Democratic 2020 U.S. presidential candidate and U.S. Senator Elizabeth Warren (D-MA) speaks at a campaign Get Out the Vote Event in Charleston, South Carolina, February 26, 2020.
Brian Snyder | Reuters
As concerns rise about the outbreak spreading in the U.S., the 2020 Democratic presidential candidate argued the $1.25 billion in emergency funding sought by the president is inadequate. With the proposal, Warren not only aims to confront a budding public health crisis but also looks to knock a Trump policy she has called racist and divisive.
“The coronavirus outbreak poses serious health, diplomatic, and economic threats to the United States, and we must be prepared to confront it head-on,” Warren said in a statement. “Rather than use taxpayer dollars to pay for a monument to hate and division, my bill will help ensure that the federal government has the resources it needs to adequately respond to this emergency.”
Warren is among the Democratic presidential candidates who have focused more on the coronavirus this week. On Wednesday, the Centers for Disease Control and Prevention confirmed the first potential community transmission of the virus in the U.S. — a person who did not have the travel history or contact with a patient that would have put them at risk.
Top presidential candidates — Sen. Bernie Sanders, I-Vt., former Vice President Joe Biden, former New York Mayor Mike Bloomberg, former South Bend, Indiana, Mayor Pete Buttigieg, Sen. Amy Klobuchar, D-Minn., and Warren — have criticized the Trump administration’s response to the coronavirus. Warren and Bloomberg have already put out out plans to improve responses to public health crises.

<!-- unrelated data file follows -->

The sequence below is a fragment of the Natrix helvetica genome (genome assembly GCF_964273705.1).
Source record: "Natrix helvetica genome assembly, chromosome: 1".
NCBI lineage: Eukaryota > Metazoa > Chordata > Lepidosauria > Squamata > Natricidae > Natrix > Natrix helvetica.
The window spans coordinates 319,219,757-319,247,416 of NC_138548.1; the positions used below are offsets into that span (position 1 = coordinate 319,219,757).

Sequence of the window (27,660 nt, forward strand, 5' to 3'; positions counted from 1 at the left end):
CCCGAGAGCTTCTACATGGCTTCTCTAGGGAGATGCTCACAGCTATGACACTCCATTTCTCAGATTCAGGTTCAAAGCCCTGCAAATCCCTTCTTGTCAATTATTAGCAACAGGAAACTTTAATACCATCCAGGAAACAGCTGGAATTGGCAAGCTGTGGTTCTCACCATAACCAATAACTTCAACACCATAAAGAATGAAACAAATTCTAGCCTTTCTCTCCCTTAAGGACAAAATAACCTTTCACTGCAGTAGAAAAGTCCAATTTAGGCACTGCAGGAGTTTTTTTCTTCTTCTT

At the same time, Senate Minority Leader Chuck Schumer, D-N.Y., has requested $8.5 billion in emergency funding to combat the outbreak. Trump, at a news conference Wednesday announcing Vice President Mike Pence would lead the coronavirus response, said “if they want to give us more money, we’ll take the money.”
The legislation Warren announced Thursday reads:
“Notwithstanding any other provision of law, any unobligated Federal funds appropriated or otherwise made available to plan, develop or construct a physical barrier along the international border between the United States and Mexico shall be immediately transferred to the Department of Health and Human Services and the United States Agency for International Development for the express purpose of combating coronavirus disease (COVID-19).”
In both fiscal years 2019 and 2020, Congress appropriated $1.375 billion for border barriers — much less than Trump wanted for the project. But the president has diverted billions more toward construction from military accounts during his tenure.
Warren’s office said her bill would apply to both the money doled out by Congress and the repurposed funds.
The legislation is unlikely to pass the Republican-controlled Senate.